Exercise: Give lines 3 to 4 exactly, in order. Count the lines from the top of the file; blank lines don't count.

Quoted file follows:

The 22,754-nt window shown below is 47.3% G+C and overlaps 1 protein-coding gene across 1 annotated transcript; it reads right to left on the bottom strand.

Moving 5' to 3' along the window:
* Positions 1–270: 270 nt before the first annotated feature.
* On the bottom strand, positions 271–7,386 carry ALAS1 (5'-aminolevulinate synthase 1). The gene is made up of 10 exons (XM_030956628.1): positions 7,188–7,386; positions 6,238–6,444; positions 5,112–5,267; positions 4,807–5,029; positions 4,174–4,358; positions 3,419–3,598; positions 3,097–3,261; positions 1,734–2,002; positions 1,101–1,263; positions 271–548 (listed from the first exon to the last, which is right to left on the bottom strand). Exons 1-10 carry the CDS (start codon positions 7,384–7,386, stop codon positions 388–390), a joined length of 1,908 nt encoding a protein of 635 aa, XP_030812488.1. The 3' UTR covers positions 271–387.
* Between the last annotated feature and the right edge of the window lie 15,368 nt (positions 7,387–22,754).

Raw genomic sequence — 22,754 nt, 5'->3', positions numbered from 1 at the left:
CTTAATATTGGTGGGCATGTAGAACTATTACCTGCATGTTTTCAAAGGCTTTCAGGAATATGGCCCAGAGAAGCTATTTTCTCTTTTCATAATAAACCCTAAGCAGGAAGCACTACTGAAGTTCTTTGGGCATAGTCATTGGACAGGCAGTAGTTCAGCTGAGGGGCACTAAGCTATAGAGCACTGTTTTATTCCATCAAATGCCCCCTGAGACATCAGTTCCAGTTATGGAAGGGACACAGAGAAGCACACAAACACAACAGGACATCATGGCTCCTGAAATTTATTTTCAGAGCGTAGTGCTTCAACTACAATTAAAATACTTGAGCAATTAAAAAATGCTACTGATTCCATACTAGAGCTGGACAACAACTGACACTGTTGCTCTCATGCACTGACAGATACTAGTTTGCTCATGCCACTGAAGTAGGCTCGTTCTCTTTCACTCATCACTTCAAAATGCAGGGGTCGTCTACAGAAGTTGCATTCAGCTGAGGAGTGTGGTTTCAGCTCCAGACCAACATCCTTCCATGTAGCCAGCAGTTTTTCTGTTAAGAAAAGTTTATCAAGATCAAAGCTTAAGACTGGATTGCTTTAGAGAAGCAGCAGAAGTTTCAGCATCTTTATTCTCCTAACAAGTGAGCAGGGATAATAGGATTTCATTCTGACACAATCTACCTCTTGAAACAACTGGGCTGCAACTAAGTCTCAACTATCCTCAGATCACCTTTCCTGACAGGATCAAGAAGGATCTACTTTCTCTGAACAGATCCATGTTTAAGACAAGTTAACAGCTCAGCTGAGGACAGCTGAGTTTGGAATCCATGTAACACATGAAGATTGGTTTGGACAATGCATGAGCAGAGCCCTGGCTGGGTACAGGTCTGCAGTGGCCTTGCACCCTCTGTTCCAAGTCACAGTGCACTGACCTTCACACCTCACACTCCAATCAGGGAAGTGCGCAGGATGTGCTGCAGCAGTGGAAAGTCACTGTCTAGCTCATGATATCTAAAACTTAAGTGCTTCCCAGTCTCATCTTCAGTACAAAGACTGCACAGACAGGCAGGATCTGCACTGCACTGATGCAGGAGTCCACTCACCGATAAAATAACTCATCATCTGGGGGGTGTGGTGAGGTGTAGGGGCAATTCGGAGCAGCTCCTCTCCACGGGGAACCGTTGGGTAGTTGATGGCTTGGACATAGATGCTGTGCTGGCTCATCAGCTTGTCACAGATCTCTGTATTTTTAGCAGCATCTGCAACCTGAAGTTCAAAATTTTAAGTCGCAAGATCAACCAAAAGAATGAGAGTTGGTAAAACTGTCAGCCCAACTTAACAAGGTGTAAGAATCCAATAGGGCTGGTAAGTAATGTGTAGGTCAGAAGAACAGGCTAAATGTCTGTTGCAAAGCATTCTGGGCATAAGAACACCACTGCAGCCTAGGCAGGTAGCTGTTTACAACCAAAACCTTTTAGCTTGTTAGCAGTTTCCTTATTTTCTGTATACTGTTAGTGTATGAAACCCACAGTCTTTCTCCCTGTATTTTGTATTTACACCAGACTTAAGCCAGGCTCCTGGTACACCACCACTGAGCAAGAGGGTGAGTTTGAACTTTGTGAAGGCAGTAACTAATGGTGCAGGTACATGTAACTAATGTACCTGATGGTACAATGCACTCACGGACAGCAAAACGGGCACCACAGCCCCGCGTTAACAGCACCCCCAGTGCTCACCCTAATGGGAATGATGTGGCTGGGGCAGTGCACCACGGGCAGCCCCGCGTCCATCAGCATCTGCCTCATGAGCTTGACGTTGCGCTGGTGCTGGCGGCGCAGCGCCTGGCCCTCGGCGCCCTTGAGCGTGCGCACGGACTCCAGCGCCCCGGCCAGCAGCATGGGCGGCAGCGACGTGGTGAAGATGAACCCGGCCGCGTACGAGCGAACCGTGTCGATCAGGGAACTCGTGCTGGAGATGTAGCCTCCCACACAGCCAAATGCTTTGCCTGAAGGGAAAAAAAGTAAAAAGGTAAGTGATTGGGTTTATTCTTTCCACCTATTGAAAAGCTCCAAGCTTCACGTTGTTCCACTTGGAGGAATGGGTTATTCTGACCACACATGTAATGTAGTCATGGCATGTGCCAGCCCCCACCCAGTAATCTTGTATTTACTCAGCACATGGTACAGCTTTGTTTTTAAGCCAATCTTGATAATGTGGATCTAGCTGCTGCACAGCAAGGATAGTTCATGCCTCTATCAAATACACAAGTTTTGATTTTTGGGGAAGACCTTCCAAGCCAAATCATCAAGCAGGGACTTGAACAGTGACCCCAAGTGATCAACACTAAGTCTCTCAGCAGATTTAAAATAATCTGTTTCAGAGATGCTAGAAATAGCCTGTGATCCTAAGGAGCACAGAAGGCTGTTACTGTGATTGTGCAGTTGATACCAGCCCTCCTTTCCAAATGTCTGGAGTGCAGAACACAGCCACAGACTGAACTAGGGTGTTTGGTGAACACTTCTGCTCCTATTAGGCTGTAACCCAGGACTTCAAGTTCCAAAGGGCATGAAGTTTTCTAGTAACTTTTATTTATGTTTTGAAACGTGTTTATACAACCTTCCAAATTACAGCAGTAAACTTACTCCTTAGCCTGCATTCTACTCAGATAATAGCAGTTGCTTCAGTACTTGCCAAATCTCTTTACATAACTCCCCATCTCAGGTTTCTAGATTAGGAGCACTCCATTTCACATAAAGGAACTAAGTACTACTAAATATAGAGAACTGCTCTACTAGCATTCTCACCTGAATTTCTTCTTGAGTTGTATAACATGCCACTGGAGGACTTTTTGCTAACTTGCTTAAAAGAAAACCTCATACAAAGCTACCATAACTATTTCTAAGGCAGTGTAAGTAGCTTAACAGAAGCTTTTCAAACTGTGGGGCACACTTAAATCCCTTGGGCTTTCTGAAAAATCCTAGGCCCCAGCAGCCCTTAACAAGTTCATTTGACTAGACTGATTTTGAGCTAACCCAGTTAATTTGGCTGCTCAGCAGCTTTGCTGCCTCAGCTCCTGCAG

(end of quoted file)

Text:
* Positions 1–270: 270 nt before the first annotated feature.
* On the bottom strand, positions 271–7,386 carry ALAS1 (5'-aminolevulinate synthase 1). The gene is made up of 10 exons (XM_030956628.1): positions 7,188–7,386; positions 6,238–6,444; positions 5,112–5,267; positions 4,807–5,029; positions 4,174–4,358; positions 3,419–3,598; positions 3,097–3,261; positions 1,734–2,002; positions 1,101–1,263; positions 271–548 (listed from the first exon to the last, which is right to left on the bottom strand). Exons 1-10 carry the CDS (start codon positions 7,384–7,386, stop codon positions 388–390), a joined length of 1,908 nt encoding a protein of 635 aa, XP_030812488.1. The 3' UTR covers positions 271–387.